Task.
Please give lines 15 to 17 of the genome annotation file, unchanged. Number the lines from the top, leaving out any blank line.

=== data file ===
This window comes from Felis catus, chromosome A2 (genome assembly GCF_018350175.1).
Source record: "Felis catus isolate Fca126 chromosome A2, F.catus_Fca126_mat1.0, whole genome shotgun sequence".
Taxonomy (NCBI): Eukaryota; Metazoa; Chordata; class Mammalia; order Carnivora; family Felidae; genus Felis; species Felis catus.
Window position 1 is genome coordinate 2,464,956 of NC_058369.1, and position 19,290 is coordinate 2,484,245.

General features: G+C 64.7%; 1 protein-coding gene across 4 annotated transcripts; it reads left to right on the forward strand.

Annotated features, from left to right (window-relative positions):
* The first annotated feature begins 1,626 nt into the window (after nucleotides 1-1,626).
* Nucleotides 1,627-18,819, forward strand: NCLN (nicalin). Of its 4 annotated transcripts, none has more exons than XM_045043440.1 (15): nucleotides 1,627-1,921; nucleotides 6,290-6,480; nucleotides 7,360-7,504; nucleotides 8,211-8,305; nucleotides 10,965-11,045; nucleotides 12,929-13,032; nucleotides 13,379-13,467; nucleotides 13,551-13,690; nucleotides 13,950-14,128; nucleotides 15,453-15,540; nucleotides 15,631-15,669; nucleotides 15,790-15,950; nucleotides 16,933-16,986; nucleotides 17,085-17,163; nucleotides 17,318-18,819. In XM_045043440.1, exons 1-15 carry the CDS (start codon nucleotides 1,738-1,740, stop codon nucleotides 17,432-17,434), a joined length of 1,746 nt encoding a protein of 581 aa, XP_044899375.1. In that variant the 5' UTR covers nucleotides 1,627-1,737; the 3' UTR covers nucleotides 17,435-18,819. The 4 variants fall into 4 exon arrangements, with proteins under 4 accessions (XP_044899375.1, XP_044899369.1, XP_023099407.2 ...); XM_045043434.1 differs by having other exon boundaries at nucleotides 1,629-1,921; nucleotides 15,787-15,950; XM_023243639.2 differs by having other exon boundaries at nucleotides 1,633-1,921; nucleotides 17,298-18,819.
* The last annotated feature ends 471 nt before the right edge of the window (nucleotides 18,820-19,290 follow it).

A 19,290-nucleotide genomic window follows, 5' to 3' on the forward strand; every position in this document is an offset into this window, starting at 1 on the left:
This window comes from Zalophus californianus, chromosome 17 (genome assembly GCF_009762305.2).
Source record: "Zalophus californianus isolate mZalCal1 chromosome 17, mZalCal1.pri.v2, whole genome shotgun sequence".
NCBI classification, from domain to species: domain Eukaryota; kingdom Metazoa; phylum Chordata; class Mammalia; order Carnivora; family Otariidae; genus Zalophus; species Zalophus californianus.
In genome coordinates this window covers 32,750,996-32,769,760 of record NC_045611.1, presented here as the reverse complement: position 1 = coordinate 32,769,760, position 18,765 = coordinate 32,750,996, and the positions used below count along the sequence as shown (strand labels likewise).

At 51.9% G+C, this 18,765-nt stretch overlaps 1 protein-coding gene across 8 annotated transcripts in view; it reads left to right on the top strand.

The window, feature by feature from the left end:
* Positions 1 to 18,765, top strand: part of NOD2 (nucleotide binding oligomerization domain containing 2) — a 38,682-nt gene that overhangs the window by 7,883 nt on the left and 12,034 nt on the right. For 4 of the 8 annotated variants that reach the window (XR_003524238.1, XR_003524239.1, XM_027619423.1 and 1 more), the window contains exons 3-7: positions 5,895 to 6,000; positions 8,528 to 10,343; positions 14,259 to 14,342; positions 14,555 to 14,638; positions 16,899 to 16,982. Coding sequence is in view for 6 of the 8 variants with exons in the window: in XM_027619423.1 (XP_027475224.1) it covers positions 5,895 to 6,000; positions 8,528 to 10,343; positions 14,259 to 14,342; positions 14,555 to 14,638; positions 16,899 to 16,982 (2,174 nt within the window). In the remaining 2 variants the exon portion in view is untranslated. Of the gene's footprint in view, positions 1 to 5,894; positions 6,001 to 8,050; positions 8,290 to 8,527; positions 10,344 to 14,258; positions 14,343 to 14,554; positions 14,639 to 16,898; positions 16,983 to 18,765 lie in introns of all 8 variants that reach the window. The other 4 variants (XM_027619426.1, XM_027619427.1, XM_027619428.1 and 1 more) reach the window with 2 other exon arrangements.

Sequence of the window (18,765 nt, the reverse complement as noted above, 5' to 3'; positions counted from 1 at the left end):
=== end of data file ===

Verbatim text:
At 51.9% G+C, this 18,765-nt stretch overlaps 1 protein-coding gene across 8 annotated transcripts in view; it reads left to right on the top strand.

The window, feature by feature from the left end:
* Positions 1 to 18,765, top strand: part of NOD2 (nucleotide binding oligomerization domain containing 2) — a 38,682-nt gene that overhangs the window by 7,883 nt on the left and 12,034 nt on the right. For 4 of the 8 annotated variants that reach the window (XR_003524238.1, XR_003524239.1, XM_027619423.1 and 1 more), the window contains exons 3-7: positions 5,895 to 6,000; positions 8,528 to 10,343; positions 14,259 to 14,342; positions 14,555 to 14,638; positions 16,899 to 16,982. Coding sequence is in view for 6 of the 8 variants with exons in the window: in XM_027619423.1 (XP_027475224.1) it covers positions 5,895 to 6,000; positions 8,528 to 10,343; positions 14,259 to 14,342; positions 14,555 to 14,638; positions 16,899 to 16,982 (2,174 nt within the window). In the remaining 2 variants the exon portion in view is untranslated. Of the gene's footprint in view, positions 1 to 5,894; positions 6,001 to 8,050; positions 8,290 to 8,527; positions 10,344 to 14,258; positions 14,343 to 14,554; positions 14,639 to 16,898; positions 16,983 to 18,765 lie in introns of all 8 variants that reach the window. The other 4 variants (XM_027619426.1, XM_027619427.1, XM_027619428.1 and 1 more) reach the window with 2 other exon arrangements.